An investigation that gives you the opportunity to make and justify predictions.

How many different shaped boxes can you design for 36 sweets in one layer? Can you arrange the sweets so that no sweets of the same colour are next to each other in any direction?

How can you arrange these 10 matches in four piles so that when you move one match from three of the piles into the fourth, you end up with the same arrangement?

This article for teachers suggests ideas for activities built around 10 and 2010.

I like to walk along the cracks of the paving stones, but not the outside edge of the path itself. How many different routes can you find for me to take?

This challenge involves calculating the number of candles needed on birthday cakes. It is an opportunity to explore numbers and discover new things.

How many different sets of numbers with at least four members can you find in the numbers in this box?

Investigate the different ways you could split up these rooms so that you have double the number.

How many different ways can you find of fitting five hexagons together? How will you know you have found all the ways?

This challenge is to design different step arrangements, which must go along a distance of 6 on the steps and must end up at 6 high.

Can you find ways of joining cubes together so that 28 faces are visible?

What do these two triangles have in common? How are they related?

Investigate the numbers that come up on a die as you roll it in the direction of north, south, east and west, without going over the path it's already made.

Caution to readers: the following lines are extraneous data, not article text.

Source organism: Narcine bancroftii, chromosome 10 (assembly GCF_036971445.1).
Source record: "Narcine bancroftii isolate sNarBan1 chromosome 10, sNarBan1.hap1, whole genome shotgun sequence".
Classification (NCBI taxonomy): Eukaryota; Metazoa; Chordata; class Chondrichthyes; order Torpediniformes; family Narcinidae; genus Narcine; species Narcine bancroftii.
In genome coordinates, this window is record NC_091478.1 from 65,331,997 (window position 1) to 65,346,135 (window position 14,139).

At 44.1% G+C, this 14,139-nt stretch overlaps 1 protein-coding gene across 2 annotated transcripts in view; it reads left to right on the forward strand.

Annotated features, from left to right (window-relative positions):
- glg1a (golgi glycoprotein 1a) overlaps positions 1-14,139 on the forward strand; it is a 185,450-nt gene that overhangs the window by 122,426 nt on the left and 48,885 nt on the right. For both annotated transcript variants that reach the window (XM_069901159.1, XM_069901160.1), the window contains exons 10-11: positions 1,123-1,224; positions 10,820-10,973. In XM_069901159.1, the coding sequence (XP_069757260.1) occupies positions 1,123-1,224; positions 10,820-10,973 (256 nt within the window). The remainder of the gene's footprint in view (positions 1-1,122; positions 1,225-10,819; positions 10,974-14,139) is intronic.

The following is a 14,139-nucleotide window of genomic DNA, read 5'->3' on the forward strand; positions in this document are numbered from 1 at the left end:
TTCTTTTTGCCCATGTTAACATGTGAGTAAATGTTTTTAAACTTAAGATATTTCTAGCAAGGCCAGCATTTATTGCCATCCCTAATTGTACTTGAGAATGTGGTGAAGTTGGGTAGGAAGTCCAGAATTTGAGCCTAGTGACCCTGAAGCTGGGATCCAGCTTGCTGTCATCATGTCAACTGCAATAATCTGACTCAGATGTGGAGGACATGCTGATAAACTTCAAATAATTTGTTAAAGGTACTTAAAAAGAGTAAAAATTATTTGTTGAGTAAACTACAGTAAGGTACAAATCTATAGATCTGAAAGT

What is the smallest cuboid that you can put in this box so that you cannot fit another that's the same into it?

Place four pebbles on the sand in the form of a square. Keep adding as few pebbles as necessary to double the area. How many extra pebbles are added each time?

If we had 16 light bars which digital numbers could we make? How will you know you've found them all?

How many shapes can you build from three red and two green cubes? Can you use what you've found out to predict the number for four red and two green?

Take 5 cubes of one colour and 2 of another colour. How many different ways can you join them if the 5 must touch the table and the 2 must not touch the table?

There are ten children in Becky's group. Can you find a set of numbers for each of them? Are there any other sets?

There are nine teddies in Teddy Town - three red, three blue and three yellow. There are also nine houses, three of each colour. Can you put them on the map of Teddy Town according to the rules?

This challenge encourages you to explore dividing a three-digit number by a single-digit number.

Three children are going to buy some plants for their birthdays. They will plant them within circular paths. How could they do this?

If you have three circular objects, you could arrange them so that they are separate, touching, overlapping or inside each other. Can you investigate all the different possibilities?

How many different cuboids can you make when you use four CDs or DVDs? How about using five, then six?

In how many ways can you stack these rods, following the rules?

This tricky challenge asks you to find ways of going across rectangles, going through exactly ten squares.

The challenge here is to find as many routes as you can for a fence to go so that this town is divided up into two halves, each with 8 blocks.